Situation• You are a staff nurse in an outpatient dialysis facility.• A 50-year-old woman with ESRD is scheduled to be seen in the clinic; it is anticipated that she will need dialysis in the near future. The patient lives alone and will require teaching about the dialysis options.• Develop a teaching plan to explain the different types of dialysis, goals, and level of involvement on the part of the patient.
Preventing Infection in the Patient With an Indwelling Urinary Catheter• Use aseptic technique during insertion of the catheter.• Use a sterile, closed urinary drainage system.• Never disconnect the tubing.• The drainage bag must never touch the floor.• The bag and collecting tubing are changed if contamination occurs, if urine flow becomes obstructed, or if tubing junctions start to leak at the connections.• If the collection bag must be raised above the level of the patient’s bladder, clamp the drainage tube. This prevents backflow of contaminated urine into the patient’s bladder from the bag.
• Ensure a free flow of urine to prevent infection.• To reduce the risk of bacterial proliferation, empty the collection bag at least every 8 hours through the drainage spout—more frequently if there is a large volume of urine.• Avoid contamination of the drainage spout. A receptacle in which to empty the bag is provided for each patient.• Check for inflammation or signs of infection in the area around the catheter. Signs of infection include pus or irritated, swollen, red, or tender skin.• Never irrigate the catheter routinely. If the patient is prone to obstruction from clots or large amounts of sediment, use a three-way system with continuous irrigation.• Never disconnect the tubing to obtain urine samples, to irrigate the catheter, or to ambulate or transport the patient.
• Never leave the catheter in place longer than is necessary.• Avoid routine catheter changes unless problems such as leakage, blockage, or infection.• Avoid unnecessary handling or manipulation of the catheter by the patient or staff.• Carry out hand hygiene before and after handling the catheter, tubing, or drainage bag.• Wash the perineal area with soap and water at least twice a day.• Dry the area well, but avoid applying powder because it may irritate the perineum.• Monitor the patient’s voiding when the catheter is removed.• The patient must void within 8 hours; if unable to void, the patient may require catheterization with a straight catheter.• Obtain a urine specimen for culture at the first sign of infection.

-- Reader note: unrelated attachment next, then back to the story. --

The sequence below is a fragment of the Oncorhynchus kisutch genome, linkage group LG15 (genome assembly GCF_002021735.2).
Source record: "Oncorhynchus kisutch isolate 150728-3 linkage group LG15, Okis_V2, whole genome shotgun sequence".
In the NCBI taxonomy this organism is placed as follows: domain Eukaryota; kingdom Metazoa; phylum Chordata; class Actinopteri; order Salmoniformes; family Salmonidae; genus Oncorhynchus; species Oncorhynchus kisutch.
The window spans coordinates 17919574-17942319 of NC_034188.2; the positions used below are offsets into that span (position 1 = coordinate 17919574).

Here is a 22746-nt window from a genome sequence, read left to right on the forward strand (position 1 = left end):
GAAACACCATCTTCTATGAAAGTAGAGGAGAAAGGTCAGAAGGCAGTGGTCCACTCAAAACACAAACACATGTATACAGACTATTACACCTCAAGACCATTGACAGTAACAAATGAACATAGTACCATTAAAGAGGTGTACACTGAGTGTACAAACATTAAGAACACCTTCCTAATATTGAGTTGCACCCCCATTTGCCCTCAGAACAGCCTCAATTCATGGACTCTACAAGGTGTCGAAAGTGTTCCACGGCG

BLADDER TRAINING• The purpose of this procedure is to retrain the bladder to empty at timed intervals and in adequate amounts and to prevent urinary incontinence in case for long periods of catheterization.
GUIDELINES1.This procedure takes a minimum of 4 days to complete.2. Empty the urine collection bag each time the catheter is clamped.3. Each time the catheter is unclamped, measure the urine noting the color, clarity and amount of urine. Record this information in the resident’s medical record.4. The resident should be able to tolerate a minimum of 250cc of urine in the bladder before removing the catheter.
PROCEDURE1. On the first day clamp the catheter closed for 1-2 hours. (Preferably 2 hours if resident can tolerate the full time).2. Empty urine collection bag.3. Check the resident frequently. If the resident complains of pain or cannot tolerate the full 2 hours, shorten the time and then increase it gradually.4. Unclamp the catheter after two hours and allow the bladder to empty.5. Note the amount, color and clarity of the urine.6. Encourage the resident to press down with abdominal muscles to assist in emptying the bladder.7. Leave the catheter unclamped for 15 minutes, then re- clamp for 1-2 hours.8. Continue this process for the first 24 hour period.
9. On day 2 increase clamping time to 2-3 hours, unclamp for 15 minutes and then re-clamp.10. Continue this process for the second 24 hour period.11. On day 3 increase clamping time to 3-4 hours, unclamp for 15 minutes and then re-clamp.12. Continue this process for the third 24 hour period.13. On the fourth day, remove the catheter paying close attention and responding to the resident’s requests for help when toileting.14. Assist the cognitively impaired resident to the toilet every two hours to prevent incontinent episodes.